Snapshots by Gloria Freeland - Sept. 16, 2004

Eat the biggest frog first

We all have jobs that we put off as long as possible. Sometimes the thought of tackling them is worse than the actual work. Procrastination - with a capital P - derails our best intentions to get things done.

For me, grading my journalism students' papers ranks right up there with poking needles in my eye. I don't really mind it once I get started, but with dozens of interns doing three-part case studies and students in my other classes doing major projects every semester, I always have a stack of papers to grade. It used to really bother me because I felt I had to grade them all at once. Now, I select five or six or 10 papers to grade between other tasks and, before I know it, I'm done.

At home, mowing the lawn is probably among my least favorite chores. I used to wait until the grass was mid-calf high before I'd cut it. But this year's rain, sun and cooler temperatures meant the turnaround time from one mowing to the next was very short. That job moved from my every-couple-of-weeks list to my weekly list.

Magazine and newspaper articles - and even full-length books - have all kinds of tips for getting jobs done with the least amount of procrastination. One is to divide a task into smaller parts so it doesn't seem so overwhelming - an approach similar to what I've done with grading.

Another tip is to reward yourself after finishing a task you don't like. For me, that would be making myself a root beer float after mowing.

Art says he frequently uses a combination of these two ideas. If he has a big job that he can divide into smaller parts - such as creating a large computer program - he tries to finish one part completely before going onto the next. That way, once a module is complete, it not only shows progress is being made, but he has fun playing with it.

A sales trainer I know used to tell his salespeople that they should "eat the biggest frog first" when they had unpleasant tasks that had to be done. That might mean calling a client who is unhappy or doing tedious paperwork or going out in the street to make cold calls.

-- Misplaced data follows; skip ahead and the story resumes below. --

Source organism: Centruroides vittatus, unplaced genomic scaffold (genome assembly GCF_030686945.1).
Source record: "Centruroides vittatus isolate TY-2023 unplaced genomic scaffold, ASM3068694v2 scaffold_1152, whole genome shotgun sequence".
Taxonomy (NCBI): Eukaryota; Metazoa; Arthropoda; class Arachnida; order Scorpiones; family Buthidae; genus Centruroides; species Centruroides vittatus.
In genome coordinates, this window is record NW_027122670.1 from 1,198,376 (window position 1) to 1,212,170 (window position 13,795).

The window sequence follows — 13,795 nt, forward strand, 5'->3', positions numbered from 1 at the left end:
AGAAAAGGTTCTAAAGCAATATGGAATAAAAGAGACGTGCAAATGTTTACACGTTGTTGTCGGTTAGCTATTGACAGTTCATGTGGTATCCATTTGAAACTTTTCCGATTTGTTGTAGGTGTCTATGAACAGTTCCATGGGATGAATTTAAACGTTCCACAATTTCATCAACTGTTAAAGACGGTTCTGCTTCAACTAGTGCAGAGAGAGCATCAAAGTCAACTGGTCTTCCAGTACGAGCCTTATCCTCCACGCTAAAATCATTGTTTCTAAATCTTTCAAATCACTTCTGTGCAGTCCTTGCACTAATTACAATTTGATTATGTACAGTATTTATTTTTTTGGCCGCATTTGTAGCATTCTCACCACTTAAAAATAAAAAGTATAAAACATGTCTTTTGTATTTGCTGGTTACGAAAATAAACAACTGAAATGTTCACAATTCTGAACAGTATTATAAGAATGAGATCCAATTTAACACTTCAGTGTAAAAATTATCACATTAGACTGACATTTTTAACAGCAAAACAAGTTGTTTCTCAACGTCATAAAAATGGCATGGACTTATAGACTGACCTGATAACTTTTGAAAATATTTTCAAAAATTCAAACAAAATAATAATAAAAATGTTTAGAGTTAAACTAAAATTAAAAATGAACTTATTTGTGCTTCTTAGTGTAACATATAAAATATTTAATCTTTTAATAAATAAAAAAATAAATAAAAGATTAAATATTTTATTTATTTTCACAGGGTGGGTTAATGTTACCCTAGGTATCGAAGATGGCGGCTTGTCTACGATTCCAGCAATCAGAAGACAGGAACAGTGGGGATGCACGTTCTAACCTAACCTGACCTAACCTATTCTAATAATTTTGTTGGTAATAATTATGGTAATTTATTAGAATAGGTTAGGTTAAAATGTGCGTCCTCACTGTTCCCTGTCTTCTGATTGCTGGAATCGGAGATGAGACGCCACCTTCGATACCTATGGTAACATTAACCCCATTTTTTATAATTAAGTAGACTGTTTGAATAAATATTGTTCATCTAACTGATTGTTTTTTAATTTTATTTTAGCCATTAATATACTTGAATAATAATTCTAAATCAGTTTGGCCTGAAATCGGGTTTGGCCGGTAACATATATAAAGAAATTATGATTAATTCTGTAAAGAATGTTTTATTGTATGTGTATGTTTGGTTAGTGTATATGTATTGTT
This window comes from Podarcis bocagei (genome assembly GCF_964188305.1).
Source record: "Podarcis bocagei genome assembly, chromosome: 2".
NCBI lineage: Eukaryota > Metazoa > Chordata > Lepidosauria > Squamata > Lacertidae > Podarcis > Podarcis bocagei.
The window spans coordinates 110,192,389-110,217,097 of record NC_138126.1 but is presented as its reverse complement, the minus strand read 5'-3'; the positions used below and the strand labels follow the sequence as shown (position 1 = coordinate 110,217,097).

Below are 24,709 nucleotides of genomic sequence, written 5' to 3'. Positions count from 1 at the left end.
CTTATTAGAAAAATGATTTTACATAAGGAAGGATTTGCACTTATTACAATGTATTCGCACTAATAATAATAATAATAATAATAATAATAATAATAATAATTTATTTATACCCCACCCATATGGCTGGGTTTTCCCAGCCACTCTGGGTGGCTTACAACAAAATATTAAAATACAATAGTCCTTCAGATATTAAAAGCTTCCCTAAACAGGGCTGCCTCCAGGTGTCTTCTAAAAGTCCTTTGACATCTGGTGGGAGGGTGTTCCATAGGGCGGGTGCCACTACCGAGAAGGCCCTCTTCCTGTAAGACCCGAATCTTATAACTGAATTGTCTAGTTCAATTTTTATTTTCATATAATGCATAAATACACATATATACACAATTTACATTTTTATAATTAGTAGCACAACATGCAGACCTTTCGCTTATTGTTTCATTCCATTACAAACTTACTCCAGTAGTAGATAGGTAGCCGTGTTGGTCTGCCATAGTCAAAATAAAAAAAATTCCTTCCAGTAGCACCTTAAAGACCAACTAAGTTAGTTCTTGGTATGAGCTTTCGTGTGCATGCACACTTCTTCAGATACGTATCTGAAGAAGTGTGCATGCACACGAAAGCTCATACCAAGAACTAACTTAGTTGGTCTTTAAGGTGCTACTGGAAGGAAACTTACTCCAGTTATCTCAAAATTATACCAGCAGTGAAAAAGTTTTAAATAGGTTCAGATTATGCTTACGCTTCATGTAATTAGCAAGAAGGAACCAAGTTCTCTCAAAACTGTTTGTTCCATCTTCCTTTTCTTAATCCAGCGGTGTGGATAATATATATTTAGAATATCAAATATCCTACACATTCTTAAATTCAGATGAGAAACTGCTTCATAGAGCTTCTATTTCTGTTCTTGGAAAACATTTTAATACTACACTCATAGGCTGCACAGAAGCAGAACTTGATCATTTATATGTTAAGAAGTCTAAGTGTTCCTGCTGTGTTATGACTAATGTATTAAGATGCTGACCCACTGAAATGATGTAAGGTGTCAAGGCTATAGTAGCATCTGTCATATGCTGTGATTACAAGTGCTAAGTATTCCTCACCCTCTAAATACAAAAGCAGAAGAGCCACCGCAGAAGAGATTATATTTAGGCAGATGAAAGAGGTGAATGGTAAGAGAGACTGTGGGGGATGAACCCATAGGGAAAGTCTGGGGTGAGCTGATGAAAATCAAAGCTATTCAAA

These tips aren't something we just recently invented. People in older societies also needed encouragement when they had jobs they didn't really want to do. One of my favorites is a Chinese proverb: "A journey of a thousand miles begins with a single step."

I think an even better way of handling some of these things is to use our imaginations a bit.

My old friend Teddy used to tell our girls that when she was their age and her mother asked her to do the dishes, she pretended the dishes were little fairies that were bathing in the bubbles. Somehow that made the job more fun, she said.

A couple of weeks ago, when I asked Katie to help me trim bushes and pull weeds out of our iris beds, she did so grudgingly - at first. Then I noticed she was going about her business quickly. She told me later that she pretended she was in an infomercial for the trimmers she was using.

"In the infomercial I was saying, 'Only four easy payments of $19.99! Will cut through anything! Look at that! Will cut through things like they were paper! It's a once-in-a-lifetime opportunity! Buy yours today!' When I did that, it made the job go quicker, Mom."

I say, whatever works!

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